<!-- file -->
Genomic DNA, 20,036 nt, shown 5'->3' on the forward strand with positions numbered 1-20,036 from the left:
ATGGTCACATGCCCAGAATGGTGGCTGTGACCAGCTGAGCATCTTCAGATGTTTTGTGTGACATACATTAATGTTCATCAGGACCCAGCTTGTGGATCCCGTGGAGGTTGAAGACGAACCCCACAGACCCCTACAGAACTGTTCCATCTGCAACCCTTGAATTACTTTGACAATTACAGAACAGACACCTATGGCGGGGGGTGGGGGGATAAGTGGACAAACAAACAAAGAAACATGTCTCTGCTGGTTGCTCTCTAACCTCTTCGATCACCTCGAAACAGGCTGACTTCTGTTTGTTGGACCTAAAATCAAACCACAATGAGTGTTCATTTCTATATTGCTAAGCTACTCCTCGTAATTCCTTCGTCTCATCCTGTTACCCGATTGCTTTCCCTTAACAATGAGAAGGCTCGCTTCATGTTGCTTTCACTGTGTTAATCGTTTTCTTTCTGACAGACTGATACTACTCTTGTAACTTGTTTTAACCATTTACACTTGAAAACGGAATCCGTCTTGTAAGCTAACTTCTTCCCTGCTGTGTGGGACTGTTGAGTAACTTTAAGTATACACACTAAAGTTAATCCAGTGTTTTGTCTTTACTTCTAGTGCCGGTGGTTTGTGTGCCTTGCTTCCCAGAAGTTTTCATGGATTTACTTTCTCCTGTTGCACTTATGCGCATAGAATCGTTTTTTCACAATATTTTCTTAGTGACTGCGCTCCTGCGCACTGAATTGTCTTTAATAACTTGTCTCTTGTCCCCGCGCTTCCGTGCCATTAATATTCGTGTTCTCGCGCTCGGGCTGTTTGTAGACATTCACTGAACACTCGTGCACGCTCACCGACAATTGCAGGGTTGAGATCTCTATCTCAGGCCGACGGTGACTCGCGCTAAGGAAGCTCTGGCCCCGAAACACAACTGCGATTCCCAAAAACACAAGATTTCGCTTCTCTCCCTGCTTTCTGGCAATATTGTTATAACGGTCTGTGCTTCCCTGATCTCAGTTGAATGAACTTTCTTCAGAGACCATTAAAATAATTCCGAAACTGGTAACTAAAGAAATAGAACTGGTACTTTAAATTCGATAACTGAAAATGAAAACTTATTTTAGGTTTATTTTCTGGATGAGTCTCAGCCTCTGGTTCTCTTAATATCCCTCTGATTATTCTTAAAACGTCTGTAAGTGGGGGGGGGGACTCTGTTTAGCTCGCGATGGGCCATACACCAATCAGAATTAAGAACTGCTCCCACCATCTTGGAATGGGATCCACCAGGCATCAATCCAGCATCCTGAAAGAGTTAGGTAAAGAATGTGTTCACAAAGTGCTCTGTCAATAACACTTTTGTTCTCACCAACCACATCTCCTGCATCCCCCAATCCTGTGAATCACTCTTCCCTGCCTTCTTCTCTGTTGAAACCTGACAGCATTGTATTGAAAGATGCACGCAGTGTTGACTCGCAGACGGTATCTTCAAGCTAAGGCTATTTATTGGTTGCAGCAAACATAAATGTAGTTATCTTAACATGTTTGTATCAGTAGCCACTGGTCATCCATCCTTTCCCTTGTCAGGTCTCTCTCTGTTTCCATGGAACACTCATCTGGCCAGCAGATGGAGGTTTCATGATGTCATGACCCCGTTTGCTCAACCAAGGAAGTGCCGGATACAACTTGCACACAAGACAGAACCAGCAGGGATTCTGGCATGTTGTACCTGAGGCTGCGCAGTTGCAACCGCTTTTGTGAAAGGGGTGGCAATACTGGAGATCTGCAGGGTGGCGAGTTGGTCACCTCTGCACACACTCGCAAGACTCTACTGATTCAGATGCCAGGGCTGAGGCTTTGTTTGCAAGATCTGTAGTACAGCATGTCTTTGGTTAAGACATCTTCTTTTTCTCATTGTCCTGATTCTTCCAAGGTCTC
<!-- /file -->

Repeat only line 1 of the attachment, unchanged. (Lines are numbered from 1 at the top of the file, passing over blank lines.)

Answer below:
Genomic DNA, 20,036 nt, shown 5'->3' on the forward strand with positions numbered 1-20,036 from the left: